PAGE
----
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Bristol Old Vic


A theatre of outstanding historic interest, occupied by a company of national stature. The auditorium is a remarkable survival of an eighteenth century city theatre, with similar dimensions to the contemporary Theatre Royal, Drury Lane. Whereas it is thought that Drury Lane may have had a slightly fan-shaped auditorium with tiers facing the stage on a shallow curve, the balconies at Bristol are fully semi-circular in the centre, and very nearly parallel at the sides. Stage-boxes are framed between giant Corinthian pilasters. The stage originally projected as far as the outer pilasters, but has long been cut back to the inner pair, and the crucial Georgian proscenium doors removed. As first built the theatre had a stalls circle of boxes and one tier above. In about 1800 a further tier was added with a deep gallery in the centre. The ceiling slopes steeply upwards from the line of the outer pair of pilasters to the back of the gallery. The tier fronts are supported by slender fluted columns at 2.75m (9ft) centres. Most of the delicate gilded filigree decoration on tier fronts, pilasters and ceiling dates from the early and mid-nineteenth rather than eighteenth century.

In 1972 the whole structure of the 18th century stage house with its splendid Victorian machinery was demolished, an incredibly destructive act, and rebuilt with an inappropriately flat stage instead of the raked stage that the form and sightlines of the auditorium demand. Surprisingly, the opportunity to restore the original apron and proscenium arch doors was not taken. A sad memorial, a model of the stage machinery was put on display in the theatre foyer in 1981. In 1972 W Skinner’s mediocre 1903 entrance front was also demolished and replaced by a new studio theatre by Peter Moro, the New Vic, itself now of interest as an important work of its time. A new entrance was made through the adjacent imposing mid eighteenth century façade of the former Coopers’ Hall. The opportunity was lost at this time to make use of the fine hall at first floor level as the main saloon for the theatre. It now forms the well and landing of a staircase leading from ground floor to first balcony level.

Built / Converted
Dates of use
  • 1766 : Continuing
Current state
Current use
King Street, Bristol, Avon, BS1 4ED, England
Further details
Other names
Theatre Royal
  • 1766 Design/Construction:
    Thomas Patey
    - Architect
  • 1766 Owner/Management: Powell, Holland and Clarke
  • 1766 Use: Continuing
  • 1773 Alteration: Possibility that square columns in auditorium, if ever they were there, were changed to slimmer columns
    - Architect
  • 1790 Alteration: Ceiling raised; boxes newly lined; theatre redecorated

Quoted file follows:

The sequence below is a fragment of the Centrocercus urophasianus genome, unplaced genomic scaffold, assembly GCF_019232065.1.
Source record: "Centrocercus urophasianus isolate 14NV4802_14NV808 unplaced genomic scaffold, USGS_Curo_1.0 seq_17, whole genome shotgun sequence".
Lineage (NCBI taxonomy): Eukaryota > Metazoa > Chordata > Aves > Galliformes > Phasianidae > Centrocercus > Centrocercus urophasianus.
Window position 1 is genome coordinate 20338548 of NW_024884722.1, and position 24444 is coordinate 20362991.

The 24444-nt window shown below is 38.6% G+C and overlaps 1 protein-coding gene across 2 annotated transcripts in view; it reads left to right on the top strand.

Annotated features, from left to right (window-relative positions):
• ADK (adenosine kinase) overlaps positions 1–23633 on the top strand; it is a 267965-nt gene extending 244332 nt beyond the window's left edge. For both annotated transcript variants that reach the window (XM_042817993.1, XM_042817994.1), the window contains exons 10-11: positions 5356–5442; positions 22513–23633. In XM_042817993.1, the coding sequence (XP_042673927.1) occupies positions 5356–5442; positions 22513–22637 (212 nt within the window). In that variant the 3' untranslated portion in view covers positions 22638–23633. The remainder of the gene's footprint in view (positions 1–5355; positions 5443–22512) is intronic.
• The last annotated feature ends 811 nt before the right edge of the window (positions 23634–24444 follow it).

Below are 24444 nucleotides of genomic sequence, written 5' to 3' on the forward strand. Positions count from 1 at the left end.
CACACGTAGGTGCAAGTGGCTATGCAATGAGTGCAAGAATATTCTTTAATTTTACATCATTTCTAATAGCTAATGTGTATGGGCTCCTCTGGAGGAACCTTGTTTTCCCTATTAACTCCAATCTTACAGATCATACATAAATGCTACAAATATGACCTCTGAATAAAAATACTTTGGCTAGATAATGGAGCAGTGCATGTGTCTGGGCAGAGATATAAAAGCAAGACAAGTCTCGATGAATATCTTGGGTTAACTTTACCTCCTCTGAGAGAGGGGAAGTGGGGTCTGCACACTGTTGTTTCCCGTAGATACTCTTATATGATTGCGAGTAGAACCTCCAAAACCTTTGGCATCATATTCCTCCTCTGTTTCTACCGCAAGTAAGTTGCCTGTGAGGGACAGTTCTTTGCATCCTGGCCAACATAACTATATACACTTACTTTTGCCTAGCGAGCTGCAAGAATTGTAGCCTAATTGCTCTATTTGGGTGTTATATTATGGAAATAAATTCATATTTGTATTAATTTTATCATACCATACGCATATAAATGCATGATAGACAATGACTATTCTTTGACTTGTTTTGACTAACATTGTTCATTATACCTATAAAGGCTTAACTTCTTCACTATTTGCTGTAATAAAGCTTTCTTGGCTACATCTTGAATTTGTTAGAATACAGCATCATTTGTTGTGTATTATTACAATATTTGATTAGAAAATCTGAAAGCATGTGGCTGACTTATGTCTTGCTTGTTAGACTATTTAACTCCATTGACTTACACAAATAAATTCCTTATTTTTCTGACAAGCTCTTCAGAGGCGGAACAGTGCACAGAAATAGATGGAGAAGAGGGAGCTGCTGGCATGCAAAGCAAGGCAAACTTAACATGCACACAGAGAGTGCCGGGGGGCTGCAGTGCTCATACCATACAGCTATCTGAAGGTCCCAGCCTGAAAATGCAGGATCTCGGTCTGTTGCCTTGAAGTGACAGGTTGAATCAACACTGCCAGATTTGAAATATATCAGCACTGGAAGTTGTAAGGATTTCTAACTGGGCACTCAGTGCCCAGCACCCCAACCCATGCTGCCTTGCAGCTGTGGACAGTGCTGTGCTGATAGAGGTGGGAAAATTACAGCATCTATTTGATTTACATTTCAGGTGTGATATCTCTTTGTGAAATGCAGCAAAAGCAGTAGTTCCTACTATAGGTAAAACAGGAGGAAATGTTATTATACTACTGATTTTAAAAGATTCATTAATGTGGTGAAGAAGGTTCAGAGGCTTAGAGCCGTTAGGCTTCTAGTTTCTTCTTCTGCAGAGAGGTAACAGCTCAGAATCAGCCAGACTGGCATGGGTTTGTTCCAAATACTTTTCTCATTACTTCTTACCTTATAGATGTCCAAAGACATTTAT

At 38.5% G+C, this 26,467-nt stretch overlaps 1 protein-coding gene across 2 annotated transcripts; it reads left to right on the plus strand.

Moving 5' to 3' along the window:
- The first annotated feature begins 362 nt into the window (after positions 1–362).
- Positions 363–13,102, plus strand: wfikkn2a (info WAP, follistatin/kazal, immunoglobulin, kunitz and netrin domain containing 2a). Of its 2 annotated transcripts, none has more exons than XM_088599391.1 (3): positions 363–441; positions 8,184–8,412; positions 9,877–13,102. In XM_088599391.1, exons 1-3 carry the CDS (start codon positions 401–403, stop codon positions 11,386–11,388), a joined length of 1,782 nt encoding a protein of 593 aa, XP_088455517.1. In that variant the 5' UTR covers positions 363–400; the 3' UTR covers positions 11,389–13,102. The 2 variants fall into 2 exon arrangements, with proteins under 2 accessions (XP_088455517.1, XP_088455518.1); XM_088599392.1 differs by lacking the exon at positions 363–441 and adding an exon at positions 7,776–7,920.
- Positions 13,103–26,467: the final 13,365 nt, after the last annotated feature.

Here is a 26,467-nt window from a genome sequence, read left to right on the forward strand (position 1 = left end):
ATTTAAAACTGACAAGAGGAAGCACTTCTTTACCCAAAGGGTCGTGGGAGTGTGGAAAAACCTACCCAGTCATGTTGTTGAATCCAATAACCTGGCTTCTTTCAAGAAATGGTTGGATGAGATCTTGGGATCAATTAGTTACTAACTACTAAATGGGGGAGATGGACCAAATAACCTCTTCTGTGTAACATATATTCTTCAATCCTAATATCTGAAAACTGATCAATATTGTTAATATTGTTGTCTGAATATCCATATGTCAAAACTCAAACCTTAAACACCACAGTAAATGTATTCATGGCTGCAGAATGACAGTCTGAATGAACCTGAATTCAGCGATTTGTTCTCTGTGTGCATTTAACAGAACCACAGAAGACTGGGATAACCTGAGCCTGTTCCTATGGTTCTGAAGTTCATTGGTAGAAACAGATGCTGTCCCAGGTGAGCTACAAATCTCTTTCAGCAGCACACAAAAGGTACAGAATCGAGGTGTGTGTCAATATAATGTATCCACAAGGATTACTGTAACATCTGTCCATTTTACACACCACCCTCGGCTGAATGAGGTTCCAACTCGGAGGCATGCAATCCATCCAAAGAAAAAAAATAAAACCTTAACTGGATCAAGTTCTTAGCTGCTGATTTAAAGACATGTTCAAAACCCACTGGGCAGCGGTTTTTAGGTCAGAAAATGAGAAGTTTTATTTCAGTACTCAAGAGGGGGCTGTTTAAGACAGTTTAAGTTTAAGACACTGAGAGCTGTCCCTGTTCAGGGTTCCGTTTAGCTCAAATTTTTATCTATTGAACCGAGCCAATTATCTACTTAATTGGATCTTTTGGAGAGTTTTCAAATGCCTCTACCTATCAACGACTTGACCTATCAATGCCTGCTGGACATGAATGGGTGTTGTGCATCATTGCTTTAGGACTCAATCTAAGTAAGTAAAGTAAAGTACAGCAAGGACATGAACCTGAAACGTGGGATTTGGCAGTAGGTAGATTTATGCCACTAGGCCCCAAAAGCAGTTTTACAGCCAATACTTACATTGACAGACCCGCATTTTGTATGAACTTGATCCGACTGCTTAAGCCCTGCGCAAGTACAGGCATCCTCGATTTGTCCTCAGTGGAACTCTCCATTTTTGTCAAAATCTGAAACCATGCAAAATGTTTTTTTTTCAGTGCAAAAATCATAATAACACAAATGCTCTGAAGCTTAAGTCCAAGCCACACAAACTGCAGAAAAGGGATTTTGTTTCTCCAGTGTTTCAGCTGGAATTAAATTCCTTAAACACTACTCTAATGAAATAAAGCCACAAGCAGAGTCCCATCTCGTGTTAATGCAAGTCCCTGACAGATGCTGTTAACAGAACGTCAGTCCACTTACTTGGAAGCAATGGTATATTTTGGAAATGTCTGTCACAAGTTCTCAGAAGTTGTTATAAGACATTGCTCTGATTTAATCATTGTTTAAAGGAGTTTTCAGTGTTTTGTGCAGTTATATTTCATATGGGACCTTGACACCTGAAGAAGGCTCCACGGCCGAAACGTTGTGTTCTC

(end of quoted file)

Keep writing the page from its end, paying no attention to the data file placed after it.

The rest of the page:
Thomas French
    - Architect
  • 1800 Alteration: Facade altered; further tier added in auditorium
    James Saunders
    - Architect
  • 1817 Owner/Management: Lease acquired by Boles Watson, who owned theatres in Gloucester and Cheltenham
  • 1819 - 1829 Owner/Management: Macready
  • 1829 Owner/Management: Richard Brunton
  • 1833 - 1853 Owner/Management: Mrs Macready
  • 1853 Owner/Management: James Henry Chute
  • 1853 Alteration: Refurbished, redecorated, painted and gilded; new act drop
    - Architect
  • 1867 Owner/Management: Chute removed his HQ to the Princes Theatre (which he built and called The New Theatre Royal) in Park Row, and put a manager in
  • 1878 - 1881 Owner/Management: George and James Chute (sons of James Henry Chute)
  • 1881 Alteration: Auditorium altered, cutting back stage by 5ft; ‘Phipps Patent chairs’ installed, star-studded ceiling and new ventilator enclosed in heavy gilt moulding; painting/scenery stores and dressing rooms at rear; understage machinery overhauled
    C J Phipps and T Pope (City Architect)
    - Architect
  • 1903 Alteration: New façade and iron portico; new dressing rooms, secondary lighting system (gas) installed; new fire curtain installed and proscenium modified
    W Skinner
    - Architect
  • 1925 Owner/Management: Millar (private ownership)
  • 1942 Owner/Management: Trust created on expiry of lease and funded by the CEMA (Council for the Encouragement of Music and the Arts), making it virtually the first state-run theatre in the country
  • 1943 Alteration: Repaired and redecorated
    J Ralph Edwards
    - Architect
  • 1944 - 1948 Alteration: Array seating system; upper circle bar removed; new box office
    J Ralph Edwards
    - Architect
  • 1949 Alteration: Sprinkler system, electrical secondary lighting; new exits constructed
    Tony Horgan
    - Architect
  • 1951 Alteration: Reseated and re-raked
    - Architect
  • 1952 Owner/Management: Arts Council withdrew in favour of Old Vic Trust, setting the way for a new management
  • 1963 Owner/Management: Bristol Old Vic Trust
  • 1972 Alteration: Stagehouse rebuilt; new entrance made through Coopers’ Hall; façade replaced; studio theatre built behind new façade
    Peter Moro
    - Architect
  • 2007 - 2008 Alteration: Closed for refit
  • 2011 Owner/Management: Bristol Old Vic and Theatre Royal Trust (formerly Bristol Old Vic Trust)
  • 2011 - 2012 Alteration: Refurbishment
    Andrzej Blonski Architects
    - Architect
  • Capacity
  • Capacity
    1946: 610
  • Capacity
  • Listing
Stage type
Proscenium. Originally raked, now flat
Building dimensions: -
Stage dimensions: Depth 1946: 27ft 6in 1994: 13.72m Width 1994 SL: 4.42m SR: 14.02m
Proscenium width: 1946: 25ft x 20ft 1994: 7.72m x 6.20m
Height to grid: 1946: 29ft 1994: 15.24m 30 counterweights
Inside proscenium: -
Orchestra pit: 1946: 20 1994: 12 7 Dressing rooms accomm